My informant is a USC student of Armenian and Caucasian origin, born and raised in California and regularly exercises through distance running. She is also a human biology major with an emphasis in human performance.
“So during a long day of a run—Melissa and I would hate it—and really count down our ten miles until we could go eat at La Barca. And finally when we were done we were rewarded with two-three margaritas, chips and salsa, and a grande colossal burrito and surprisingly we would wake up and run ten times faster. A couple times we averaged a 6:33 mile for 8 miles consecutively so, every time before we had a hard workout the next day we would prep at La Barca before…and it worked pretty well this past summer! And so I guess its just tradition now kind of, with me and her and the other girls who run with us sometimes.”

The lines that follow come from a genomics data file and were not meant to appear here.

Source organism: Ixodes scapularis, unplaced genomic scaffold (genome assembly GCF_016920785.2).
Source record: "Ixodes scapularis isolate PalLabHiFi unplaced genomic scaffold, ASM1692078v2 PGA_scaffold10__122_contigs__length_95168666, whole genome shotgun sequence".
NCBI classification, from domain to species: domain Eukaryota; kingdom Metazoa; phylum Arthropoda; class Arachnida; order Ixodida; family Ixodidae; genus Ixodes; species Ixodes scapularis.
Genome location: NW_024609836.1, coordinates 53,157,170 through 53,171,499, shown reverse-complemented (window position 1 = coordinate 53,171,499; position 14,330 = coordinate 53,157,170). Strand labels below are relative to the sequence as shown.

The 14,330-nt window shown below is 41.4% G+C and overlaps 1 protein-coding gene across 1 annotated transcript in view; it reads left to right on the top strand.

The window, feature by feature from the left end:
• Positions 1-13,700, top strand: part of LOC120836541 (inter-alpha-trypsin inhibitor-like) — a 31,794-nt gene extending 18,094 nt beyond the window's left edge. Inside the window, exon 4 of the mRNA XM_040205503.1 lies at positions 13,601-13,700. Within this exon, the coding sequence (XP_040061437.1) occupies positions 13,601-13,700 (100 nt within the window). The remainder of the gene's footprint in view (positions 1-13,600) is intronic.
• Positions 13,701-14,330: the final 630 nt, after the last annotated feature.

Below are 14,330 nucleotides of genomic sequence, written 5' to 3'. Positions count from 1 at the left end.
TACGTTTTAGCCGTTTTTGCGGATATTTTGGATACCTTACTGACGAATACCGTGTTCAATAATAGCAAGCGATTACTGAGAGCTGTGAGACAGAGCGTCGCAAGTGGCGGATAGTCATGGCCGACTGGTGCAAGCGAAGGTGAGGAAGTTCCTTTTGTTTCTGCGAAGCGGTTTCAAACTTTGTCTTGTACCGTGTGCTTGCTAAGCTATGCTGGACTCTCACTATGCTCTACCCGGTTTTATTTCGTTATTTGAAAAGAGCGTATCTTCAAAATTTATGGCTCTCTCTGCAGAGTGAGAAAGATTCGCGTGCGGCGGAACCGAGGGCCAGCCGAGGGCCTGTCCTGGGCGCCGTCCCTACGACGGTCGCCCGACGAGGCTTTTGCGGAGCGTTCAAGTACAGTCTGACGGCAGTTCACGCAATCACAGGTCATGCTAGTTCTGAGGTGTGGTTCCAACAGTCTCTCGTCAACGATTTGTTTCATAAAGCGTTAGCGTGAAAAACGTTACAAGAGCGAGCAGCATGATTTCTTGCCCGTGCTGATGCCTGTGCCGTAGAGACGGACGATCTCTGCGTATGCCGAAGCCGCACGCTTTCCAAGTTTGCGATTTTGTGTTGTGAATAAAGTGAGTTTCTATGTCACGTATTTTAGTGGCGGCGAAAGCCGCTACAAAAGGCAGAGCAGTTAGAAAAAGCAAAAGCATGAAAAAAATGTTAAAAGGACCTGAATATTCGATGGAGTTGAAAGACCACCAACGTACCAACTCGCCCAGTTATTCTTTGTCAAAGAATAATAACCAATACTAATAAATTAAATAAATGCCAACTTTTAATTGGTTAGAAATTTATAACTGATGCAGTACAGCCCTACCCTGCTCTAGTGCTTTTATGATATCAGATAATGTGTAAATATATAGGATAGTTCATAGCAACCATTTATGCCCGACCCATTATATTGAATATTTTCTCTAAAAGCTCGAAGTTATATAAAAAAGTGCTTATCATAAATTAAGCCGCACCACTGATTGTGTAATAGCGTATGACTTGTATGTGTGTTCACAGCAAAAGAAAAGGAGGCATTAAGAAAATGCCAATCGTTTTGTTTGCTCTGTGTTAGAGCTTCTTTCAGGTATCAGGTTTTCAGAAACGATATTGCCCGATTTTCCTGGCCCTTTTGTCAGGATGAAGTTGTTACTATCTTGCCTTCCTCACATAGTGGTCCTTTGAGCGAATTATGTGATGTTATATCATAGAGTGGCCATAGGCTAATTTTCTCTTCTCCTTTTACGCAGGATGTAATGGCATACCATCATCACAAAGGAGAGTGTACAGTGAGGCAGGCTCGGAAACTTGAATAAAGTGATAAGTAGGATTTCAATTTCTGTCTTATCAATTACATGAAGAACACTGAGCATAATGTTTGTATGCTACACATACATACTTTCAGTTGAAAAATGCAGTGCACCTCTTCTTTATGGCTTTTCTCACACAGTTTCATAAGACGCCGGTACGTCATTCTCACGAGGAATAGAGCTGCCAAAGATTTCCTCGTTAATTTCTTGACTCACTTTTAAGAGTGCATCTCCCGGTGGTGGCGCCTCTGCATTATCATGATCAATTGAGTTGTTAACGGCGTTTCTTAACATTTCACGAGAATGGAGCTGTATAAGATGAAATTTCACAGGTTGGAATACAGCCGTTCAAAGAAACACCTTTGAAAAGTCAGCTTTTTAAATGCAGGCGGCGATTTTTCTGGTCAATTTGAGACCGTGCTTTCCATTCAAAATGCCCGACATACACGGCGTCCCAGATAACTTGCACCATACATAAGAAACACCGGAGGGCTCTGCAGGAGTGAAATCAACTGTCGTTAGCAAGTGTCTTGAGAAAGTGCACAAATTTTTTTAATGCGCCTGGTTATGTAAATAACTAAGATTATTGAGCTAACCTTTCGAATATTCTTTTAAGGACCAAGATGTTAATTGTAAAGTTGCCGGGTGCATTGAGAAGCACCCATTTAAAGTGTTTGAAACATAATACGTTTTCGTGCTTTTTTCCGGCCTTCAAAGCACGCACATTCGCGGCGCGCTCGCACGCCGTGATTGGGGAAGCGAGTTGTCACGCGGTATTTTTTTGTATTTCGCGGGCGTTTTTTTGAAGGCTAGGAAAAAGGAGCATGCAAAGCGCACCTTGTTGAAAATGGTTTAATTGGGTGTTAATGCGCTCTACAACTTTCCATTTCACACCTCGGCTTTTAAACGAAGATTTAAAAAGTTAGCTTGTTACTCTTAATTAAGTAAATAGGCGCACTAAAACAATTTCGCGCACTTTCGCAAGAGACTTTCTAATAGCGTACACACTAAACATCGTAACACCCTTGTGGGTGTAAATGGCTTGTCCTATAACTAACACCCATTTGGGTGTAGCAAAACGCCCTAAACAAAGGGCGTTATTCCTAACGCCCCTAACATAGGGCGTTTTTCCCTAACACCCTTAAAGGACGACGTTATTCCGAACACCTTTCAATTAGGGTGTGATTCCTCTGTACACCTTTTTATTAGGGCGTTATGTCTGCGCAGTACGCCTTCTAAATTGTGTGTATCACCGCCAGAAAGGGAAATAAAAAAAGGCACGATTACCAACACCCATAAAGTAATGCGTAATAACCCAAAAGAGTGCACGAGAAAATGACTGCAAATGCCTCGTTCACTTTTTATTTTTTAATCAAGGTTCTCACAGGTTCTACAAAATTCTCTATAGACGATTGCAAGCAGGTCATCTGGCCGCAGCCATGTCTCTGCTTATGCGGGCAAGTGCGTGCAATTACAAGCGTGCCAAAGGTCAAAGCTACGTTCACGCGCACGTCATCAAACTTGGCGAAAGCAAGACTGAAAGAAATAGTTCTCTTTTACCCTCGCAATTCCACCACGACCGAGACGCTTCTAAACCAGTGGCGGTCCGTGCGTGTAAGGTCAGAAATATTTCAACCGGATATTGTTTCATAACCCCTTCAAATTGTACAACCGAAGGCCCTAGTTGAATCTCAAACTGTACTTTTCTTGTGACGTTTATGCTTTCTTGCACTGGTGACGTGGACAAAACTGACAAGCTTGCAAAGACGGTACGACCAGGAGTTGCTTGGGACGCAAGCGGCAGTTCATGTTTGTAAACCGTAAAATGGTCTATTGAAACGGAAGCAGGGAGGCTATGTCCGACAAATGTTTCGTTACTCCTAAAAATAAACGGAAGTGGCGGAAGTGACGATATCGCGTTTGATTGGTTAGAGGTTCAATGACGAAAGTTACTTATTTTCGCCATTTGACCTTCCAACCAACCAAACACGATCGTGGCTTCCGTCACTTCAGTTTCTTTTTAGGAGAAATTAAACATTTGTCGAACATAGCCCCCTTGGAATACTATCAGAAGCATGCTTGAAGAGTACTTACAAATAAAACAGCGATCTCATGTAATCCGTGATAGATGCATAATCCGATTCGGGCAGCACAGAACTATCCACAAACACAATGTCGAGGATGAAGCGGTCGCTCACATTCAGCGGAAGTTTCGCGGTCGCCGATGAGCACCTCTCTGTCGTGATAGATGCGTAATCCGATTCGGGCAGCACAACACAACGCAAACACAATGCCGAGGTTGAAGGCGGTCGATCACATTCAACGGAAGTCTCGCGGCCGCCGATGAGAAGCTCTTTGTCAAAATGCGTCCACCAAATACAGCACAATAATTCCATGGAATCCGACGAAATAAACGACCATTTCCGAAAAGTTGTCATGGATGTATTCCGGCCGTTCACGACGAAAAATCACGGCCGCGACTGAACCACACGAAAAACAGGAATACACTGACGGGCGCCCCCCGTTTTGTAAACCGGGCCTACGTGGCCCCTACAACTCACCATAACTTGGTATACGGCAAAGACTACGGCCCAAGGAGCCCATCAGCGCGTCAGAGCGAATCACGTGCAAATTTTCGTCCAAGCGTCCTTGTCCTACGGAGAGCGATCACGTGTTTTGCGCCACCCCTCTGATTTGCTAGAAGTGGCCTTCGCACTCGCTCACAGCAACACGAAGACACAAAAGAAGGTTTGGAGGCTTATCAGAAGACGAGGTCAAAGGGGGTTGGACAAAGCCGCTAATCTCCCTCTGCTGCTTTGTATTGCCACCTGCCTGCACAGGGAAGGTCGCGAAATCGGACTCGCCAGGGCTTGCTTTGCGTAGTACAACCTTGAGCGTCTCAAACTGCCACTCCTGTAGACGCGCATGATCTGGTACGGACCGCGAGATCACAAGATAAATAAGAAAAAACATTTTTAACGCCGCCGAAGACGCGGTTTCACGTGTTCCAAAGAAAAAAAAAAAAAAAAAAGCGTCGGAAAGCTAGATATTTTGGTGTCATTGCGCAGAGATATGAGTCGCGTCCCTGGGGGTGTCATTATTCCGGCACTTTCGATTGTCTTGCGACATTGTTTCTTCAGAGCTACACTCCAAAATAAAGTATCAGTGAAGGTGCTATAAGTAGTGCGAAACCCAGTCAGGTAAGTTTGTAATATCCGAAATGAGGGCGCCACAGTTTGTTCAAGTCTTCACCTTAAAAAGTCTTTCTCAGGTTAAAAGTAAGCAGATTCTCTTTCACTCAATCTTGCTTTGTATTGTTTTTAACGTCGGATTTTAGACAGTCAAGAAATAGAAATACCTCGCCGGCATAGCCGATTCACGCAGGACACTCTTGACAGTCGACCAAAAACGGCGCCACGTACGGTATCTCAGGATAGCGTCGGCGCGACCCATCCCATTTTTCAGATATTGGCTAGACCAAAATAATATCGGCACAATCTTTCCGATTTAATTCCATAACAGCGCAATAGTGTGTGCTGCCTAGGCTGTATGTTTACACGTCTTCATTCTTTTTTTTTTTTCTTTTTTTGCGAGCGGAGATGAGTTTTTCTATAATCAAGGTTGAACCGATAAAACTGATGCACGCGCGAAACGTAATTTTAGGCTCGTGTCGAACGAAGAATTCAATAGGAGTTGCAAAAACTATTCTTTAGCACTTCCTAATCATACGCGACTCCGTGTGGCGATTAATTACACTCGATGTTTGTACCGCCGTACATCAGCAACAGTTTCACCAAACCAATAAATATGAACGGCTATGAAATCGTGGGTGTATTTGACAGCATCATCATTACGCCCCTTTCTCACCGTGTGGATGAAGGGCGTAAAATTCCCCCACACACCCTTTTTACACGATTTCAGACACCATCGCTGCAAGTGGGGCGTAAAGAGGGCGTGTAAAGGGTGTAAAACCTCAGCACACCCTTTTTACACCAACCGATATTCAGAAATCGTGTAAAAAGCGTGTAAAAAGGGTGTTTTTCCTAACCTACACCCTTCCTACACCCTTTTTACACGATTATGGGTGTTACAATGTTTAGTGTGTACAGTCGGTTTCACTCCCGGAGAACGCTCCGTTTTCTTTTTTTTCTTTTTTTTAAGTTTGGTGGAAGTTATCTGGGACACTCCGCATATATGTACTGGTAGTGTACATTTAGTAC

Analysis: This example of acquired folklore demonstrates how superstition and repetition can create a ritual. My informant believed that there was an undeniable tie between her performance while running and the consumption of several margaritas and Mexican food at La Barca restaurant prior to her hard workouts the next day. The initial improvement of her mile time gave her “proof” that her ritual/ceremony before her rough workouts was successful which prompted her repeating the ritual and spreading what she had learned with her other running buddies until it became a tradition within their group to partake in drinks and Mexican food before workouts. This piece of folklore also serves a social purpose and a means of bringing people together and strengthening bonds between friends, as well as marking a distinct trait or practice within this specific running group.